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Author: Robinson, Thomas
Email: Thomas.Robinson@trinity.edu
Phone: (210) 999-8348
Organization: Trinity University
Address: One Trinity Place, San Antonio, TX, 78212

Abstract Title: COMPARISON OF SEED HEAT SENSITIVITY AMONG NATIVE SPECIES AND KR BLUESTEM: IMPLICATIONS FOR INVASIVE SPECIES MANAGEMENT AND RESTORATION USING PRESCRIBED FIRE. Robinson, T.R. and Lyons, K.G., Trinity University, San Antonio, TX and Ruckman, E., Texas State University, San Marcos, TX.

Abstract Text: The timing of prescribed burns is critical to the development of effective invasive species management programs. The widespread introduction of KR Bluestem (Bothriochloa ischaemum), an invasive, non-indigenous, C4 grass, threatens the biodiversity of grasslands and rights-of-ways of the Edwards Plateau, TX, U.S.A. To date, approaches to control the species have included dormant-season prescribed burns, growing-season prescribed burns as well as more traditional approaches such as grazing, herbicides, and mowing. Previous results with prescribed burns suggest that dormant-season fire may select for KR Bluestem growth over the native species while growing-season fire has the opposite effect. The goal of this study was to determine the comparative effects of convective heat on the germination of five native, C4, herbaceous species and KR Bluestem. In a two-way factorial experiment, replicates of seeds of each species were heated at five temperature levels (25 (control), 125, 175, 225, 275C) and four durations (15 secs., 30 secs., 1 min., 2 min.) to simulate field conditions in which seeds are exposed in a prescribed burn. We found that, with the exception of 25C, heat treatments at all temperatures and durations negatively affected germination of three of the five natives species. Two of the five natives were relatively tolerant of heat treatment, particularly at 125C across all durations. Significantly, KR Bluestem germination was enhanced, relative to the control, at 125C across all durations and at 175C for 1 minute. Thus, burning, in general, may enhance germination of KR Bluestem while negatively affecting the native grass species. These results may explain observations that active-season burns reduce KR Bluestem abundance while dormant-season burns increase its abundance. In both seasons germination of KR Bluestem is enhanced; however, only in the active season burn is above ground growth negatively affected. Results of this study suggest that prescribed burns used to control KR Bluestem should be restricted to the fall growing season in the Edwards Plateau ecosystem.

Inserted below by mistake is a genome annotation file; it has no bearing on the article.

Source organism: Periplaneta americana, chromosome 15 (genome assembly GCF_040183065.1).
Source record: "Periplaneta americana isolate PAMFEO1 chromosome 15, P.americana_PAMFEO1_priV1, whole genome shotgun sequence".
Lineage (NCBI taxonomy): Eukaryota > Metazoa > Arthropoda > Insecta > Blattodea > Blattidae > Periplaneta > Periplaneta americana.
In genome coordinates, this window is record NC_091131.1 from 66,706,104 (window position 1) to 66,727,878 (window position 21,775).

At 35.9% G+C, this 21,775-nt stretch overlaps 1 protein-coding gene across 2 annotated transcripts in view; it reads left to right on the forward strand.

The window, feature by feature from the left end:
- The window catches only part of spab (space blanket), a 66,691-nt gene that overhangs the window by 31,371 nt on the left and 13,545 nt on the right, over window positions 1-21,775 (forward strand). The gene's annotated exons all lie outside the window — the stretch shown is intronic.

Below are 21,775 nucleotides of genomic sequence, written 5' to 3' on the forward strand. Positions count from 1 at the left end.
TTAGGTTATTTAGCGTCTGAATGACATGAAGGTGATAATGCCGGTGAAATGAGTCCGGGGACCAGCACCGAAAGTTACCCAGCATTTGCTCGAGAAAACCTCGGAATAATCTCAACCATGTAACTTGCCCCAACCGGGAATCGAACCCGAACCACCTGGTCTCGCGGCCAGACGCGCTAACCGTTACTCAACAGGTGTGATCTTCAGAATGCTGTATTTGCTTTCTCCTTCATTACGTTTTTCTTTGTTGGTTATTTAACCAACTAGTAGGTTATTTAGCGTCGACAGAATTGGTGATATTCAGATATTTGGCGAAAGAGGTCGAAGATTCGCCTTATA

Conference
Year: TIPPC_2009
Presentation Type: Poster Presentation
Session: 4. Research
Submission Date: 2009-10-11

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